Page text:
• My mother lives in one of those places – not a “home”, but a closely managed assisted living facility. My mother-in-law lived in one of those places for about 3 years, until she died. They are very nice, like an upper level hotel with LOTS of concierge services always looking out for the interests of the residents.

    Both of them were unhappy that they were not living in their own houses, or with their oldest daughter (my sister and my wife, respectively). But they could not live alone in their houses, because of (1) physical problems and (2) dementia.

    Neither of them was capable of living with their oldest daughters, and doing so would have just generated enormous amounts of hatred and discontent and fights and family discord. My mother-in-law actually wanted my wife to move in with her, while my wife was holding down a managerial job. And my sister tried it for 3 months, before I had to step in and do a “rescue”, to take her away.

    So, should I, the eldest child, take my mother into my house? She would require 24/7 supervision, because her dementia might cause her to leave a stove on, or doors open, or some other physical catastrophe in the house. Without close supervision she might also fall, and without someone around 24/7, she doesn’t know how to push the button to summon help.

    My mother actually says, out loud, that she does not want to burden her children with her care, even though it is clear from her face and body language that she would really love to move in with one of us. She is terribly conflicted. She wants to be taken care of, but she does not want to be a burden. How to resolve that conflict?

    She has enough money from the sale of her house to pay for assisted living. I could have her come live with me, and hire a caretaker. That would cause all sorts of problems with my wife.

    I think that people who talk about this “problem” have never been thru it, and think that a bit of family communitarianism would just do the trick. Unless you have actually been in this situation you have no idea of the range of conflicting human emotions that swirl around and make any decision very difficult for the various participants to accept.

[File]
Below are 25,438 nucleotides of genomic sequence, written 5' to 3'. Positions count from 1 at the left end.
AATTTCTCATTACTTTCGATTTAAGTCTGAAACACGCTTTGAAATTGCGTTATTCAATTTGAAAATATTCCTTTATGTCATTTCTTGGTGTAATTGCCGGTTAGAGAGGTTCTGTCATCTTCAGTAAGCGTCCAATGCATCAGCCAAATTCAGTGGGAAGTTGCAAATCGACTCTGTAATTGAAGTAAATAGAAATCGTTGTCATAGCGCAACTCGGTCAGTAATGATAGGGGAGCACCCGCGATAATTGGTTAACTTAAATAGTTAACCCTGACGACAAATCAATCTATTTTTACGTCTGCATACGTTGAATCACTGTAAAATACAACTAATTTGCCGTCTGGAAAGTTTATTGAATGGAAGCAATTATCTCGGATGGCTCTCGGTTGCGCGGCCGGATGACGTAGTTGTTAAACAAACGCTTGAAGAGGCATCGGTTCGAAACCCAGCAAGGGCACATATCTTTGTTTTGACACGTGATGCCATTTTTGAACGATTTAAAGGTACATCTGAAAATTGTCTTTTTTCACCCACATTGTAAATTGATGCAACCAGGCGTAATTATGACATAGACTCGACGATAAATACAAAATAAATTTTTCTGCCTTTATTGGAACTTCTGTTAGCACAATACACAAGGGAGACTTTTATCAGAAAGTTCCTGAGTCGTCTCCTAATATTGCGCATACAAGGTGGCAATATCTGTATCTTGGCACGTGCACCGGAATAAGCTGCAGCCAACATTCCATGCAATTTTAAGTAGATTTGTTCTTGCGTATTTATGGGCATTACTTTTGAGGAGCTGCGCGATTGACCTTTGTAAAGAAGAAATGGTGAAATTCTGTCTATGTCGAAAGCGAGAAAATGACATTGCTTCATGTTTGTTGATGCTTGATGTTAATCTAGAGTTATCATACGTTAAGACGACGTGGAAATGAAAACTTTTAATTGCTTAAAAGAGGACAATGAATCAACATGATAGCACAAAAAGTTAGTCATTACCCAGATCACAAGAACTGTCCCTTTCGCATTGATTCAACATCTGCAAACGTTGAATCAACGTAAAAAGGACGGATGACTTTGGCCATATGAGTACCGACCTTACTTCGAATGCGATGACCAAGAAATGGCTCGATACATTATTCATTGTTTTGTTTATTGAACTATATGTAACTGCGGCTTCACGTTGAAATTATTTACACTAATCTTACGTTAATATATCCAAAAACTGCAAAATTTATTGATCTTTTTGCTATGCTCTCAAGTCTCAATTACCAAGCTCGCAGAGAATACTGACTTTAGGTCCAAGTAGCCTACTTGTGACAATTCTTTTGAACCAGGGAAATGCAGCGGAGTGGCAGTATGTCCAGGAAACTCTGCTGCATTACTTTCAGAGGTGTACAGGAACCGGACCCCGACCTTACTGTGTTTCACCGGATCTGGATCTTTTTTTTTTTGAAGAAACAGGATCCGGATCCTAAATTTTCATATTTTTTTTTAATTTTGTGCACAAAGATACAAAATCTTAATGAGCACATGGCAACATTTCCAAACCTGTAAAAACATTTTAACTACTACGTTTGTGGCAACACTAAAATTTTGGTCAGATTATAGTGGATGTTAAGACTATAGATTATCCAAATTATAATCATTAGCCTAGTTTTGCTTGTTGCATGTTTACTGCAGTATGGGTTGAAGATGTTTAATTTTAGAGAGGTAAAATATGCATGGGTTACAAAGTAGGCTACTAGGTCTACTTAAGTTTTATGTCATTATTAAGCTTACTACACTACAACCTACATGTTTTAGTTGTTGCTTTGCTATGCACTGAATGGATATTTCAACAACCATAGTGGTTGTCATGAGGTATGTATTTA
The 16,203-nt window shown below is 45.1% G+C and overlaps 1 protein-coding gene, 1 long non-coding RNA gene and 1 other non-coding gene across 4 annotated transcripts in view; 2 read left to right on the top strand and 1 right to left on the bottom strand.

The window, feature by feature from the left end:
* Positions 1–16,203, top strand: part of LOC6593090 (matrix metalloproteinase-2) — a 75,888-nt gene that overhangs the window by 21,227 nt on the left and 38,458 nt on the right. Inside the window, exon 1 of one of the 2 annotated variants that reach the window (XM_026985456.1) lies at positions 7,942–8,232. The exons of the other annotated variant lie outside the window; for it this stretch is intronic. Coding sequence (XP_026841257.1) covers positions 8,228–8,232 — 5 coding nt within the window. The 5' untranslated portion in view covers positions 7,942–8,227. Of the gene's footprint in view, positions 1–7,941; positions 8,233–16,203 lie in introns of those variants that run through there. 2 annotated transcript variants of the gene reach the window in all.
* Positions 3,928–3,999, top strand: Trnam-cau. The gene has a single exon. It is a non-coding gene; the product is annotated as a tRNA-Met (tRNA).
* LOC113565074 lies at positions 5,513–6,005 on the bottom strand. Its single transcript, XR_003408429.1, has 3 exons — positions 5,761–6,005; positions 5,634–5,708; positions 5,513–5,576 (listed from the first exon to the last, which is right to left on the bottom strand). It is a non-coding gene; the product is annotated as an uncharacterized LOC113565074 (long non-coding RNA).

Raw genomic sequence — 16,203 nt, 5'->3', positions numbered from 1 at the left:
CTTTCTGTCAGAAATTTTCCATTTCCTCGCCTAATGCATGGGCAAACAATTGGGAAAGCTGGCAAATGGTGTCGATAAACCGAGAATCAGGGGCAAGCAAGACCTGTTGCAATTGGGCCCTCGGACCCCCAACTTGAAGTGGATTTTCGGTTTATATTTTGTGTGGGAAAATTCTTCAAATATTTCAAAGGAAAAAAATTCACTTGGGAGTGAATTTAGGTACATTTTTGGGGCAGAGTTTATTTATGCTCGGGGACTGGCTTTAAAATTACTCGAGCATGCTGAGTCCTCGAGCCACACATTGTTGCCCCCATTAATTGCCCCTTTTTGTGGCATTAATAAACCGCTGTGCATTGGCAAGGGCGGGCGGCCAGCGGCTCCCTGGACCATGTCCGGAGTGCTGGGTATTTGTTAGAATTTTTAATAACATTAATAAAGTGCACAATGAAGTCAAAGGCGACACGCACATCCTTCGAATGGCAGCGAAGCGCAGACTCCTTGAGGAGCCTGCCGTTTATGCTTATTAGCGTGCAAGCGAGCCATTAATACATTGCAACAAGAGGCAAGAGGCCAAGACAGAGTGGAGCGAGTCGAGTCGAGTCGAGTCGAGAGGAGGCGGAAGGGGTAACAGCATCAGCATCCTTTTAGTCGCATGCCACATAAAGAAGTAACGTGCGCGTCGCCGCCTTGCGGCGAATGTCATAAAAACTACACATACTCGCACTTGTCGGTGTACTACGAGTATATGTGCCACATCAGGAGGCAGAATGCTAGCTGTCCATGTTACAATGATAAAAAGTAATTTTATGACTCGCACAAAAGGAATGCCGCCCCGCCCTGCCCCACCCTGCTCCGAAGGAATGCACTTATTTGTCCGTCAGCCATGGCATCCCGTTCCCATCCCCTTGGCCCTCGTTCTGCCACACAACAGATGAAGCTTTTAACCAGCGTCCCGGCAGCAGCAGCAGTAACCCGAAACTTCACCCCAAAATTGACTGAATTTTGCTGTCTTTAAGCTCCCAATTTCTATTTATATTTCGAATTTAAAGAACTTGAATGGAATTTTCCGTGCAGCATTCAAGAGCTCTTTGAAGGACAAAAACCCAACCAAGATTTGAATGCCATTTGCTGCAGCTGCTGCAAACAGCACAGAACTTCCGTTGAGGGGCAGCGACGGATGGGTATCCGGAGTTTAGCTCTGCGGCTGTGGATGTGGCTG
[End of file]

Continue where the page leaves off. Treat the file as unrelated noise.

I, personally, do not wish to end up in a facility like this, but the difficulty is being able to determine an exit date and strategy while I still have the capability to carry it out. Our society is only starting to try to deal with this problem, but not very well, and not very quickly.

    We are lucky to live in a society that is rich enough to be able to afford to take care of elders like this. I think that in the old days, the family would take care of the elders as long as they did not become too divisive or difficult to care for, and then, one night, an accident would happen, and the problem would be solved. We should be happy that we don’t live that way any more.

  • RXC, one thing about the article referenced is that it does not deal with the pros and cons of institutional care. Rather, it concerns whether facilities are removing choices that the resident can, and should, be making for himself in order to comply with regulations or corporate decisionmaking, and the negative impact that has on a resident’s quality of life. Assisted living facilities are much less regulated, and provide care to less dependent residents. As a result, the issues raised by the article are less prevalent.